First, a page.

The GSD SARS-CoV-2 ELISA uses the SARS-CoV-2 nucleocapsid protein (N protein) as antigen for the detection of antibodies to SARS-CoV-2. The N protein is a structural component of the helical nucleocapsid and plays an important role in viral pathogenesis, replication and RNA packaging. Furthermore, this protein is more conserved than other proteins of the virus, such as spike and membrane glycoproteins [1-3]. It is well known that S1 (part of the spike protein) and N proteins are the dominant antigens of SARS-CoV and SARS-CoV-2 that elicit IgG, IgM and IgA antibodies, and antibody response against N protein is usually stronger . Studies have demonstrated for SARS-CoV that among all coronavirus proteins, the N protein is the most abundant throughout infection and the most reactive antigen .
In a study of patients infected with SARS-CoV, the antibody response was most frequently directed against the N protein (89% of assayed patients). Only 63% of these patients had antibody response targeting the spike protein .
A study from April 2020 led by scientists from the National Institutes of Health, USA, using an immunoprecipitation assay with either the N protein or the S protein demonstrated that the N protein is more sensitive. Fifteen or more days after symptom onset, antibodies against SARS-CoV-2 N protein showed 100% sensitivity and 100% specificity, while antibodies to the S protein were detected with 91% sensitivity and 100% specificity .
Regarding the timing of the antibody response, seroconversion of antibodies directed against the N or full-S protein seem to be comparable, with the N response being slightly more rapid, whereas the seroconversion against the S1 fraction is delayed . Depending on the study, seroconversion for IgG against the N protein is detectable as soon as 5 to 14 days post symptom onset. Timing of IgM and IgA antibody response is not well established yet but is expected to start around the same time . In one study, detection of antibodies was more efficient than PCR testing 5.5 days after onset of symptoms due to the decreasing virus load in respiratory specimens of patients in the course of the disease . A closer look into disease severity and antibody response indicates that anti-SARS-CoV-2 antibody titers correlate with disease severity, likely reflecting higher viral replication rates and/or immune activation in patients with severe outcome  .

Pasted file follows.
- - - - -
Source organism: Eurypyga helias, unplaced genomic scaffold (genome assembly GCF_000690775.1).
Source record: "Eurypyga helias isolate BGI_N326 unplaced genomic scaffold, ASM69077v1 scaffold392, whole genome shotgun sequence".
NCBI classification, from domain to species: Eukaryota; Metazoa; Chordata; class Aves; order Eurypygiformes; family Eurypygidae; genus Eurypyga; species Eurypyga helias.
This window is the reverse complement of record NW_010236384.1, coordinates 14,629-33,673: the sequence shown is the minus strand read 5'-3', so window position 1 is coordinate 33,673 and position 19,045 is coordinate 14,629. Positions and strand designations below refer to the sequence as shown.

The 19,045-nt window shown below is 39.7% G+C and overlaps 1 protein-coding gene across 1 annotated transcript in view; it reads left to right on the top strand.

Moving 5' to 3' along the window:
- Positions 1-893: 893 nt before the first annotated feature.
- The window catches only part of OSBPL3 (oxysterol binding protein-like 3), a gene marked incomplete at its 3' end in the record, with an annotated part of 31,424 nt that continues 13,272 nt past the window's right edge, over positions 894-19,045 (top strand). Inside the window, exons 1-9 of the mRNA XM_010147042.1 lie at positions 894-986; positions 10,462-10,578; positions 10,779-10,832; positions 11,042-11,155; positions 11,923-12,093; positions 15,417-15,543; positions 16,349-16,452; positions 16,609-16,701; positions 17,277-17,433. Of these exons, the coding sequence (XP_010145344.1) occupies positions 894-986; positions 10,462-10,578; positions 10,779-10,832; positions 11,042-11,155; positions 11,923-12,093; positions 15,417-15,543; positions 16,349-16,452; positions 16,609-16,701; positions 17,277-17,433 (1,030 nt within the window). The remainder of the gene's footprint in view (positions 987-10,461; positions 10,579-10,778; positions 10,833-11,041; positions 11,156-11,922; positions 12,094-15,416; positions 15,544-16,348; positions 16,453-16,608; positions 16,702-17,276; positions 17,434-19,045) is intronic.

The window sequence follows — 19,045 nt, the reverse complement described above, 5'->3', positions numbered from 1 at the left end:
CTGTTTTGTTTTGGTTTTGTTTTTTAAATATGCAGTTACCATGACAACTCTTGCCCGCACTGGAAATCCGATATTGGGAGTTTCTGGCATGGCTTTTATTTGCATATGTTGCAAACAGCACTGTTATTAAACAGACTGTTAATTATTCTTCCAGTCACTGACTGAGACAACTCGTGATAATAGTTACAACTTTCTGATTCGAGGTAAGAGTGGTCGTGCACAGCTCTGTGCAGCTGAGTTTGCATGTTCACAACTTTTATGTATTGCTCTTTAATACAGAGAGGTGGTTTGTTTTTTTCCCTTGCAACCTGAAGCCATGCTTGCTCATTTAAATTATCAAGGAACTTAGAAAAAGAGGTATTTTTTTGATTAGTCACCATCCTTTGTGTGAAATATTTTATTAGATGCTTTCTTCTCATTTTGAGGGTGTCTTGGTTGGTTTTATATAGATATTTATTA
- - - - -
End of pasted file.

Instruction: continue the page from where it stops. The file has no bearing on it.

A strong indicator for immunity to viral infections is the presence of antibodies able to neutralize the virus. Neutralizing antibodies have a major role in preventing reinfections for many viral diseases. Currently considered as gold standard for SARS-CoV-2 serology are neutralization assays (plaque reduction neutralization test, PRNT) that can quantify neutralizing antibodies. However, these tests are very labor intensive and require BSL3 facilities. It is important that a serological assay that is more feasible for routine testing such as an ELISA has a high correlation to the result of PRNT assays. All available studies including one led by scientists from the Institut Pasteur, France, demonstrate a high correlation between the presence of antibodies targeted against the N protein and antibodies that can neutralize SARS-CoV-2   . One study comparing ELISAs using the spike RBD, S1 and N antigens demonstrated that the RBD and N ELISAs were more sensitive than S1 ELISA in detecting antibodies in mildly infected patients and showed stronger correlation with PRNT titers .